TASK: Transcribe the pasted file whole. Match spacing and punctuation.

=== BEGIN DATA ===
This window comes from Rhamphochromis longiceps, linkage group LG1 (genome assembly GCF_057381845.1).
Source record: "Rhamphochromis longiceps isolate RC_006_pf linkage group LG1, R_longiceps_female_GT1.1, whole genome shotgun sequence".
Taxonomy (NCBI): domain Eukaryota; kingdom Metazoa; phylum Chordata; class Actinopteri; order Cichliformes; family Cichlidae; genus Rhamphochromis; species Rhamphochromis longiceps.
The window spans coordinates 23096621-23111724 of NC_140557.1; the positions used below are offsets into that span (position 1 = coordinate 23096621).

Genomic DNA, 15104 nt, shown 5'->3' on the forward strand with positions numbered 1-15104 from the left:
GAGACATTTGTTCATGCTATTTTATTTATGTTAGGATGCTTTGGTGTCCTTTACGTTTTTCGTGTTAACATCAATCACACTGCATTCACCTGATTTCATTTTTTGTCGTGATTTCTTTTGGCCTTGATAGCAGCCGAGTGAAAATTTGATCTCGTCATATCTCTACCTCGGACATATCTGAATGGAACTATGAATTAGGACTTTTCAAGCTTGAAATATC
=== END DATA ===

This window comes from Rhamphochromis longiceps, linkage group LG1 (genome assembly GCF_057381845.1).
Source record: "Rhamphochromis longiceps isolate RC_006_pf linkage group LG1, R_longiceps_female_GT1.1, whole genome shotgun sequence".
Taxonomy (NCBI): domain Eukaryota; kingdom Metazoa; phylum Chordata; class Actinopteri; order Cichliformes; family Cichlidae; genus Rhamphochromis; species Rhamphochromis longiceps.
The window spans coordinates 23096621-23111724 of NC_140557.1; the positions used below are offsets into that span (position 1 = coordinate 23096621).

Genomic DNA, 15104 nt, shown 5'->3' on the forward strand with positions numbered 1-15104 from the left:
GAGACATTTGTTCATGCTATTTTATTTATGTTAGGATGCTTTGGTGTCCTTTACGTTTTTCGTGTTAACATCAATCACACTGCATTCACCTGATTTCATTTTTTGTCGTGATTTCTTTTGGCCTTGATAGCAGCCGAGTGAAAATTTGATCTCGTCATATCTCTACCTCGGACATATCTGAATGGAACTATGAATTAGGACTTTTCAAGCTTGAAATATC